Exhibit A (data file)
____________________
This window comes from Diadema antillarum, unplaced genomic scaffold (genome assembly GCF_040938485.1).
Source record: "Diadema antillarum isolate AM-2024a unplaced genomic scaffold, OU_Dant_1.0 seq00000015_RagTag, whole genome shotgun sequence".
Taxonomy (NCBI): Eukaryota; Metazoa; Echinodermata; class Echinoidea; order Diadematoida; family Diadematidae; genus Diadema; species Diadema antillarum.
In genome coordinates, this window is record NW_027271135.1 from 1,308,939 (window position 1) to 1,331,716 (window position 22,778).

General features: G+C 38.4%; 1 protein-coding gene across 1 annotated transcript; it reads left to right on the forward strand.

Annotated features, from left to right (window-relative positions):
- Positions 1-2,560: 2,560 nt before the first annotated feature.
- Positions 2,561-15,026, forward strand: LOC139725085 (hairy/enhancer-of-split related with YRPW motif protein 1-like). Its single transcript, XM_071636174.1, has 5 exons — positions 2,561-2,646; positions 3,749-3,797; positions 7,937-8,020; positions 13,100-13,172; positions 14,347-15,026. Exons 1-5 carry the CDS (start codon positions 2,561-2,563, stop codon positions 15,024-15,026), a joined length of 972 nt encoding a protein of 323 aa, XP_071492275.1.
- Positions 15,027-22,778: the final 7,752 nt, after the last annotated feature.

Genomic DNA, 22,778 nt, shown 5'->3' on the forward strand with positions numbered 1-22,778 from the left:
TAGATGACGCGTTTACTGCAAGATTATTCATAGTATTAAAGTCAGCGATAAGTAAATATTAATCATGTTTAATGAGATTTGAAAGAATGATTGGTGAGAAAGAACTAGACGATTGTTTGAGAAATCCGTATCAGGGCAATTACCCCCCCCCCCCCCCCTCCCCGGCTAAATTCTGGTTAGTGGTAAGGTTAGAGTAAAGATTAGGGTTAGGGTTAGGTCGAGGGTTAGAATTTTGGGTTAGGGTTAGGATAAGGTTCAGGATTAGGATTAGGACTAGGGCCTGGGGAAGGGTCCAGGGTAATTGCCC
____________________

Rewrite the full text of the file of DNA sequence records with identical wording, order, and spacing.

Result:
This window comes from Diadema antillarum, unplaced genomic scaffold (genome assembly GCF_040938485.1).
Source record: "Diadema antillarum isolate AM-2024a unplaced genomic scaffold, OU_Dant_1.0 seq00000015_RagTag, whole genome shotgun sequence".
Taxonomy (NCBI): Eukaryota; Metazoa; Echinodermata; class Echinoidea; order Diadematoida; family Diadematidae; genus Diadema; species Diadema antillarum.
In genome coordinates, this window is record NW_027271135.1 from 1,308,939 (window position 1) to 1,331,716 (window position 22,778).

General features: G+C 38.4%; 1 protein-coding gene across 1 annotated transcript; it reads left to right on the forward strand.

Annotated features, from left to right (window-relative positions):
- Positions 1-2,560: 2,560 nt before the first annotated feature.
- Positions 2,561-15,026, forward strand: LOC139725085 (hairy/enhancer-of-split related with YRPW motif protein 1-like). Its single transcript, XM_071636174.1, has 5 exons — positions 2,561-2,646; positions 3,749-3,797; positions 7,937-8,020; positions 13,100-13,172; positions 14,347-15,026. Exons 1-5 carry the CDS (start codon positions 2,561-2,563, stop codon positions 15,024-15,026), a joined length of 972 nt encoding a protein of 323 aa, XP_071492275.1.
- Positions 15,027-22,778: the final 7,752 nt, after the last annotated feature.

Genomic DNA, 22,778 nt, shown 5'->3' on the forward strand with positions numbered 1-22,778 from the left:
TAGATGACGCGTTTACTGCAAGATTATTCATAGTATTAAAGTCAGCGATAAGTAAATATTAATCATGTTTAATGAGATTTGAAAGAATGATTGGTGAGAAAGAACTAGACGATTGTTTGAGAAATCCGTATCAGGGCAATTACCCCCCCCCCCCCCCCTCCCCGGCTAAATTCTGGTTAGTGGTAAGGTTAGAGTAAAGATTAGGGTTAGGGTTAGGTCGAGGGTTAGAATTTTGGGTTAGGGTTAGGATAAGGTTCAGGATTAGGATTAGGACTAGGGCCTGGGGAAGGGTCCAGGGTAATTGCCC